When Bill Clinton left office, I hadn't yet started following politics closely, but I remember feeling eager for his departure, not because I had any strong feelings about his presidency—I was a kid for most of it—but because I was so very tired of the surrounding drama. I never wanted to hear about Monica Lewinsky or Ken Starr or Linda Tripp or Whitewater or that blue dress ever again, any more than I wanted to see another newscast featuring Marcia Clark, Lance Ito, and Kato Kaelin or stand at a supermarket checkout aisle with Princess Di covers all around me.
America would later look back on the 1990s with nostalgia. After 9/11, the Iraq War, the financial crisis, and eight years of George W. Bush torturing humans, laws, and oratory, the Clinton years seemed like a time of relative innocence, peace, and prosperity, and the Republican push for impeachment seemed like an absurd excess. Nineties nostalgia helped a Democratic candidate win the 2008 presidential election. And the fact that the Democrat was Barack Obama rather than Hillary Clinton allowed Bill Clinton, who upset some Obama Democrats during the 2008 primaries, to quietly reestablish himself as a globe-trotting elder statesman.
During the 2012 campaign, Bill Clinton reentered political life for a brief moment, and it was electrifying: We remembered, in theory, that he was a great orator, but we'd actually forgotten how compelling he could be on a stage with a microphone. With Obama as the object of right-wing ire, Clinton was no longer a polarizing figure. Recent polls peg his current approval rating at almost 70 percent.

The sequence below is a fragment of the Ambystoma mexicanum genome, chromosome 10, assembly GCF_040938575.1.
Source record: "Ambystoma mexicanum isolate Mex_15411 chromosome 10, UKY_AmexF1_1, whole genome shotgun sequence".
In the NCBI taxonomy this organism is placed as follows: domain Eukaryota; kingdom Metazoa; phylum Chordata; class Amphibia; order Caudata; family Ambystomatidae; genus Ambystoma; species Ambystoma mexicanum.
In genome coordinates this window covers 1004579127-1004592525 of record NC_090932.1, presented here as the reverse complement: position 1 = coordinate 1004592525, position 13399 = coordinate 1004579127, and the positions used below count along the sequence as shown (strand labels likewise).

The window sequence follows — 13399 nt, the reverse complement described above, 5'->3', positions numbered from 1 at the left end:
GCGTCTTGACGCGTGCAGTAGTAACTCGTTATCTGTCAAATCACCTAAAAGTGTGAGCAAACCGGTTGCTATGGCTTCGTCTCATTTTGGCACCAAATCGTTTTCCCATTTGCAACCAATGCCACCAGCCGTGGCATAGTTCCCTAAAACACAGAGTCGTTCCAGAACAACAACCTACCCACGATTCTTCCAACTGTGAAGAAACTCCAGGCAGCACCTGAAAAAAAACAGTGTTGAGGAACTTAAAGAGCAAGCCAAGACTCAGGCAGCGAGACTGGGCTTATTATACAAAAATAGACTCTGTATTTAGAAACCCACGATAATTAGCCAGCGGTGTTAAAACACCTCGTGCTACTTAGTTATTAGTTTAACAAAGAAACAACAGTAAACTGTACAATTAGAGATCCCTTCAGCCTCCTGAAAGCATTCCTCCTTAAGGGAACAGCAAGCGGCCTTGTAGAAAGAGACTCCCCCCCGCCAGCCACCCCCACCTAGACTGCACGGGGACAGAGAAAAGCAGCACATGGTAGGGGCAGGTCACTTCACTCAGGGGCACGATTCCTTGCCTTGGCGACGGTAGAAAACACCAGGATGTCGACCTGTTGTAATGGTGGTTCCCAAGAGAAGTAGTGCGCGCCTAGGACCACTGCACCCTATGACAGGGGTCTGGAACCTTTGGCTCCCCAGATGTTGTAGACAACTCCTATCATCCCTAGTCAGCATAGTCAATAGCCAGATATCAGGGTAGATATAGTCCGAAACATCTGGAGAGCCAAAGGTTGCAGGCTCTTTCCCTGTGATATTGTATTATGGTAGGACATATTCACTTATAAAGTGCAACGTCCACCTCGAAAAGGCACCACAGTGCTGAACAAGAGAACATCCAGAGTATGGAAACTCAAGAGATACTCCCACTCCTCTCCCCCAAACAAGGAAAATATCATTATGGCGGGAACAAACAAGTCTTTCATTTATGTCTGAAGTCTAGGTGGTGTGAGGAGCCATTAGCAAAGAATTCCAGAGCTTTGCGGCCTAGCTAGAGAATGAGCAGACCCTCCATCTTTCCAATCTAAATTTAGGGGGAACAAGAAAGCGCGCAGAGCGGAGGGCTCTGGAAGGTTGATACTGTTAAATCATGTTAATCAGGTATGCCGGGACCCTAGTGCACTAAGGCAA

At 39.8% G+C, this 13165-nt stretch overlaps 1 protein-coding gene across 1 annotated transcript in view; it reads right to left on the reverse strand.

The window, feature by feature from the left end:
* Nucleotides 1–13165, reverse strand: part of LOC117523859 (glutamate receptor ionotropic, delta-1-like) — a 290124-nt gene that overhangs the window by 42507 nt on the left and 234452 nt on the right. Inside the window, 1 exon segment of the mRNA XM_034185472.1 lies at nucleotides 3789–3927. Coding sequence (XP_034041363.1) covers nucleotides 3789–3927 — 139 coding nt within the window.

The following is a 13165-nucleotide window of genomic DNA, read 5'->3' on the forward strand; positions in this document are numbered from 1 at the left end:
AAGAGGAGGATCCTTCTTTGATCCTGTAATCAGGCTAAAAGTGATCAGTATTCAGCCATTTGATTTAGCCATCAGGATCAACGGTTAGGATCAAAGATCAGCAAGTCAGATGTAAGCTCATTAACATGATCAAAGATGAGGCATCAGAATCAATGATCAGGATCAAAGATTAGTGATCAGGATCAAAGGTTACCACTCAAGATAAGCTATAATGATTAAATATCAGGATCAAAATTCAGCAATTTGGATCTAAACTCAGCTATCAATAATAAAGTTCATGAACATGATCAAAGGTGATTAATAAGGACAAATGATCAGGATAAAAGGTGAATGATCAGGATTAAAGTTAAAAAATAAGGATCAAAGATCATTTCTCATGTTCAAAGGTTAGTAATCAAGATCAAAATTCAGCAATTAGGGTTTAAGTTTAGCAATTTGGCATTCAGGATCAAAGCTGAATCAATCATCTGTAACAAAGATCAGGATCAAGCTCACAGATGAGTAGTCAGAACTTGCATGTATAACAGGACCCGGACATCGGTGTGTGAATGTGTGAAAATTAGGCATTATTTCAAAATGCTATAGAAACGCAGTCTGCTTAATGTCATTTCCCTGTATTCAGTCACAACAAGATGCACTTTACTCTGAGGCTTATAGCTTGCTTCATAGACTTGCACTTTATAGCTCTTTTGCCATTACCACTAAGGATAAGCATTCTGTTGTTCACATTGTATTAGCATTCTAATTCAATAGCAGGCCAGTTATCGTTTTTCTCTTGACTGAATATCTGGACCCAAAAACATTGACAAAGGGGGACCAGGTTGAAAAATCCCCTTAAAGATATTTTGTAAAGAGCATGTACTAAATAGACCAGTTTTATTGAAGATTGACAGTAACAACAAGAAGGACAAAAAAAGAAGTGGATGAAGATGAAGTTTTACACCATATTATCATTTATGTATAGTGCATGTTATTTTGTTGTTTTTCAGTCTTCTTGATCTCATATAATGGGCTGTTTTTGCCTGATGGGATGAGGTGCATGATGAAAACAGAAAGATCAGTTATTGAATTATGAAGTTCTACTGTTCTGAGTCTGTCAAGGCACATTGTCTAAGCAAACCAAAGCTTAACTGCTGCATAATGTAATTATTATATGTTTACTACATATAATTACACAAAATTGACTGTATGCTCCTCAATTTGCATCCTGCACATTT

So a lot of folks in the political press were surprised when Senator Rand Paul, a presidential aspirant, started referring to former President Clinton as a sexual harasser on C-SPAN and later as a sexual predator in an interview with Newsmax. As Chris Cillizza would put it in a Washington Post article, "What gives?"
My colleague Peter Beinart suggests that the attacks are nothing more than a way for Paul to shore up his credibility with social conservatives skeptical of libertarians. He cites Clinton's popularity among Americans and women in particular. "Paul isn’t speaking to most Americans," he concludes, "he’s speaking to the Christian right." The observation that this could help Paul among conservative Christians is astute. But senators eyeing the White House say things that serve multiple purposes, and I believe Paul's strategy is about more than the religious right.
Asked about several of his Bill Clinton comments on Meet the Press, Paul himself offered this context: "the Democrats, one of their big issues is they have concocted and said Republicans are committing a war on women." Every Republican with presidential aspirations is gaming out the best way to respond to that Democratic campaign tactic, and this is part of Paul's answer. I expect we haven't seen the last of it. In fact, even if Paul himself never mentions Bill Clinton again, I suspect others in the GOP will deploy a similar tactic if Hillary Clinton runs for president and the 'War on Women' attack is deployed.